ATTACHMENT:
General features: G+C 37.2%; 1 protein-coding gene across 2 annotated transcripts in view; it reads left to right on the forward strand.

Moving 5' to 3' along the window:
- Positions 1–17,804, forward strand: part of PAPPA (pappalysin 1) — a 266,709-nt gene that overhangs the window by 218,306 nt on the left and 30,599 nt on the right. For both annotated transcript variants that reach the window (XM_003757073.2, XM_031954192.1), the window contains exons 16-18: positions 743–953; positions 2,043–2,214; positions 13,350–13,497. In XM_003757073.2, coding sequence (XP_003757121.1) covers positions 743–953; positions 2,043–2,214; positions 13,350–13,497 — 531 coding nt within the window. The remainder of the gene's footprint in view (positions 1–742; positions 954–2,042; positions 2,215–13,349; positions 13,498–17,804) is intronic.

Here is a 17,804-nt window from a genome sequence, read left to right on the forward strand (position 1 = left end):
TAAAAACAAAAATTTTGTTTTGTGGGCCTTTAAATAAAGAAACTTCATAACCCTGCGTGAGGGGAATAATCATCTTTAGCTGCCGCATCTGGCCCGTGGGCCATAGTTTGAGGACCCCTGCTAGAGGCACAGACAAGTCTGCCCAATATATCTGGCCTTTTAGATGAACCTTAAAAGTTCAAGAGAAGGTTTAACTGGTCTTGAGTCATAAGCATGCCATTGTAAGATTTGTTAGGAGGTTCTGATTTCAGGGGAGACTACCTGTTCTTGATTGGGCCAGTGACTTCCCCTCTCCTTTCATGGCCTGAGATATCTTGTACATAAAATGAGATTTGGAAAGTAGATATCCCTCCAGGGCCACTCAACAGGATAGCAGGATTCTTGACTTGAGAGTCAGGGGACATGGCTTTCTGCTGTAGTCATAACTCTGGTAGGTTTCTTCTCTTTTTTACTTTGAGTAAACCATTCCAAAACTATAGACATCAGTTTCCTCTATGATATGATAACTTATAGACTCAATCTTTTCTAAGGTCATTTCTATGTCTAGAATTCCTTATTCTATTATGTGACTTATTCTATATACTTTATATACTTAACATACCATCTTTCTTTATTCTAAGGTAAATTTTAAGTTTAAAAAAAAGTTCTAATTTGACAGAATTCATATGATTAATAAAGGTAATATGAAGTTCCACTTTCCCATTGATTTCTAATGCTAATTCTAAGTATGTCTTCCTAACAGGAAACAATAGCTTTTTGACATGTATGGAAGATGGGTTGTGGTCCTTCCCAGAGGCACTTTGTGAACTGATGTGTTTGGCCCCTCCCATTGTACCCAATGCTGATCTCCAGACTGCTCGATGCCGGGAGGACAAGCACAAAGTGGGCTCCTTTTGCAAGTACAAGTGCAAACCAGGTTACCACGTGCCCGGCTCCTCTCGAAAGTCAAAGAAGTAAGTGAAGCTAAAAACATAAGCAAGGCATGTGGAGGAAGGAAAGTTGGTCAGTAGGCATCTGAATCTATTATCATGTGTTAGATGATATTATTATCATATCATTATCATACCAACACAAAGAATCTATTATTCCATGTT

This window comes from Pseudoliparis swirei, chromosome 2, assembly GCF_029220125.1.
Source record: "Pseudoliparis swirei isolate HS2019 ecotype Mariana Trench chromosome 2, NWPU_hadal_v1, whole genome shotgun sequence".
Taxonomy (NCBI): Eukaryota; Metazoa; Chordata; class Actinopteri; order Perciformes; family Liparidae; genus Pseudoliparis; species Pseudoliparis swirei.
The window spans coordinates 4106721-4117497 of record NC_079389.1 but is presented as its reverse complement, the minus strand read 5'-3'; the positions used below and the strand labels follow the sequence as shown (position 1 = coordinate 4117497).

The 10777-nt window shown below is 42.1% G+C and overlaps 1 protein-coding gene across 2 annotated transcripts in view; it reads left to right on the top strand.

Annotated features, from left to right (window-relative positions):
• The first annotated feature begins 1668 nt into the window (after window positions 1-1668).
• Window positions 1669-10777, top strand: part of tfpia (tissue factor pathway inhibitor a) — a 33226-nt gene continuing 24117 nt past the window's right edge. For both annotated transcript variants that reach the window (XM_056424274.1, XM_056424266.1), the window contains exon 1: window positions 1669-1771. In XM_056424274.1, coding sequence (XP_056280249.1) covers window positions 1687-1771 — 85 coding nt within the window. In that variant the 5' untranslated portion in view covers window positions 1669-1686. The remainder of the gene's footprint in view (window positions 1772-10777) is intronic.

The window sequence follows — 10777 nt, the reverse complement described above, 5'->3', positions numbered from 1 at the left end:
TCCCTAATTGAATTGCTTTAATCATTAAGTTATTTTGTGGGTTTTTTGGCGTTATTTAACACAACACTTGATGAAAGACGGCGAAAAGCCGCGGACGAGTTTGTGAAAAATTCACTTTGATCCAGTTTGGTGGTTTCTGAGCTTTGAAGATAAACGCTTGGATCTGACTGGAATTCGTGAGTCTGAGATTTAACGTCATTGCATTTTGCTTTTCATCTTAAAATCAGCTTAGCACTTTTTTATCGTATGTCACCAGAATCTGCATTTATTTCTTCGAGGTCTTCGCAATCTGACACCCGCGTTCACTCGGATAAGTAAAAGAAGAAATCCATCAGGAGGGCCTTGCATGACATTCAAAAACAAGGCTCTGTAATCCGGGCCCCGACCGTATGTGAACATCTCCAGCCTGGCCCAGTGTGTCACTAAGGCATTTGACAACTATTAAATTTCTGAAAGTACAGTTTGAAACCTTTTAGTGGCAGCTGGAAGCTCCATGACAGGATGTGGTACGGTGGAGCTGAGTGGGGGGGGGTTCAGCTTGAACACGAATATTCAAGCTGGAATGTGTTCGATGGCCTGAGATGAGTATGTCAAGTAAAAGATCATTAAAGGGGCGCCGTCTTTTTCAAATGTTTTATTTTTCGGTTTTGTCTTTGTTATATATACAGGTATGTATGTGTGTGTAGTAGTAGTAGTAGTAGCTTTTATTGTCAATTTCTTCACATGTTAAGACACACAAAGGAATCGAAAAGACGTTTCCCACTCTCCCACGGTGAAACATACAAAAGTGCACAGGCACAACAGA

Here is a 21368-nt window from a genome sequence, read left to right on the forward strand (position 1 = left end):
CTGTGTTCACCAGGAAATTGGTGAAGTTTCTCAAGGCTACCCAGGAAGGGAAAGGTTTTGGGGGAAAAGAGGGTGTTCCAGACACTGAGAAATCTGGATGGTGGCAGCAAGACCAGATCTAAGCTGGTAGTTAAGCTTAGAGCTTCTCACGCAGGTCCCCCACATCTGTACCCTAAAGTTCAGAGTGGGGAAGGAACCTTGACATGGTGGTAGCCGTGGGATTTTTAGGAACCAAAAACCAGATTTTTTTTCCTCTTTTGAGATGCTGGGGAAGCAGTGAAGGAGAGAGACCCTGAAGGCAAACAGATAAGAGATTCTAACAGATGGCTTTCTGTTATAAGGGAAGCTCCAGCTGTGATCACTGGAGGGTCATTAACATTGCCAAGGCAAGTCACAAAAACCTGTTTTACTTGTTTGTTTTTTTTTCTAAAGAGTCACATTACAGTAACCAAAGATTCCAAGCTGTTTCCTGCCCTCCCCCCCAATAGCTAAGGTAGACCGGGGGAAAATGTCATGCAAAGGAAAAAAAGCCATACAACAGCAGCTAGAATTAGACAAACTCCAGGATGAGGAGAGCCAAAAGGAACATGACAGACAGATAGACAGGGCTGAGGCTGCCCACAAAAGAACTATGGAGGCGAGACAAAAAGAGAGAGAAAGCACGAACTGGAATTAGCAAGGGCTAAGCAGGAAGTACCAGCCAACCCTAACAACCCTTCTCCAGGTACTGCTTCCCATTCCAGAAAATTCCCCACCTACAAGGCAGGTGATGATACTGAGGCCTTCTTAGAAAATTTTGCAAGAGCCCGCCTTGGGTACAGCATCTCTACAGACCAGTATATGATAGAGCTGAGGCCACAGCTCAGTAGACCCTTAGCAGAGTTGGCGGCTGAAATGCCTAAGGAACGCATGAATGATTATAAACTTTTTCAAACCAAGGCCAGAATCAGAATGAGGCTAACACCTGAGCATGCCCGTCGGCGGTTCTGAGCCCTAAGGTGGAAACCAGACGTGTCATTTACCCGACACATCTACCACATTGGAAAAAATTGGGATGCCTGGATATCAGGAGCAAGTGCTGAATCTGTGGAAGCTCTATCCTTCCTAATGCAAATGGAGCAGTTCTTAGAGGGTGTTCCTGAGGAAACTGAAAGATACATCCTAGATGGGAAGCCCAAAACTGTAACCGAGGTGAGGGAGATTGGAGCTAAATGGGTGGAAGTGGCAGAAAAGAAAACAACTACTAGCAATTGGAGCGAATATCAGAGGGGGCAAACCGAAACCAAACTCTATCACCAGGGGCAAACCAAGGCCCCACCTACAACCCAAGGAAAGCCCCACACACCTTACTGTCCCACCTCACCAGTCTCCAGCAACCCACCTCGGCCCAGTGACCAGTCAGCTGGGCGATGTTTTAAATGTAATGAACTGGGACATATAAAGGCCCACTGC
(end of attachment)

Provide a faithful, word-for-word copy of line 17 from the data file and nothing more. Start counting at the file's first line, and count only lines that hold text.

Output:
CTGTGTTCACCAGGAAATTGGTGAAGTTTCTCAAGGCTACCCAGGAAGGGAAAGGTTTTGGGGGAAAAGAGGGTGTTCCAGACACTGAGAAATCTGGATGGTGGCAGCAAGACCAGATCTAAGCTGGTAGTTAAGCTTAGAGCTTCTCACGCAGGTCCCCCACATCTGTACCCTAAAGTTCAGAGTGGGGAAGGAACCTTGACATGGTGGTAGCCGTGGGATTTTTAGGAACCAAAAACCAGATTTTTTTTCCTCTTTTGAGATGCTGGGGAAGCAGTGAAGGAGAGAGACCCTGAAGGCAAACAGATAAGAGATTCTAACAGATGGCTTTCTGTTATAAGGGAAGCTCCAGCTGTGATCACTGGAGGGTCATTAACATTGCCAAGGCAAGTCACAAAAACCTGTTTTACTTGTTTGTTTTTTTTTCTAAAGAGTCACATTACAGTAACCAAAGATTCCAAGCTGTTTCCTGCCCTCCCCCCCAATAGCTAAGGTAGACCGGGGGAAAATGTCATGCAAAGGAAAAAAAGCCATACAACAGCAGCTAGAATTAGACAAACTCCAGGATGAGGAGAGCCAAAAGGAACATGACAGACAGATAGACAGGGCTGAGGCTGCCCACAAAAGAACTATGGAGGCGAGACAAAAAGAGAGAGAAAGCACGAACTGGAATTAGCAAGGGCTAAGCAGGAAGTACCAGCCAACCCTAACAACCCTTCTCCAGGTACTGCTTCCCATTCCAGAAAATTCCCCACCTACAAGGCAGGTGATGATACTGAGGCCTTCTTAGAAAATTTTGCAAGAGCCCGCCTTGGGTACAGCATCTCTACAGACCAGTATATGATAGAGCTGAGGCCACAGCTCAGTAGACCCTTAGCAGAGTTGGCGGCTGAAATGCCTAAGGAACGCATGAATGATTATAAACTTTTTCAAACCAAGGCCAGAATCAGAATGAGGCTAACACCTGAGCATGCCCGTCGGCGGTTCTGAGCCCTAAGGTGGAAACCAGACGTGTCATTTACCCGACACATCTACCACATTGGAAAAAATTGGGATGCCTGGATATCAGGAGCAAGTGCTGAATCTGTGGAAGCTCTATCCTTCCTAATGCAAATGGAGCAGTTCTTAGAGGGTGTTCCTGAGGAAACTGAAAGATACATCCTAGATGGGAAGCCCAAAACTGTAACCGAGGTGAGGGAGATTGGAGCTAAATGGGTGGAAGTGGCAGAAAAGAAAACAACTACTAGCAATTGGAGCGAATATCAGAGGGGGCAAACCGAAACCAAACTCTATCACCAGGGGCAAACCAAGGCCCCACCTACAACCCAAGGAAAGCCCCACACACCTTACTGTCCCACCTCACCAGTCTCCAGCAACCCACCTCGGCCCAGTGACCAGTCAGCTGGGCGATGTTTTAAATGTAATGAACTGGGACATATAAAGGCCCACTGC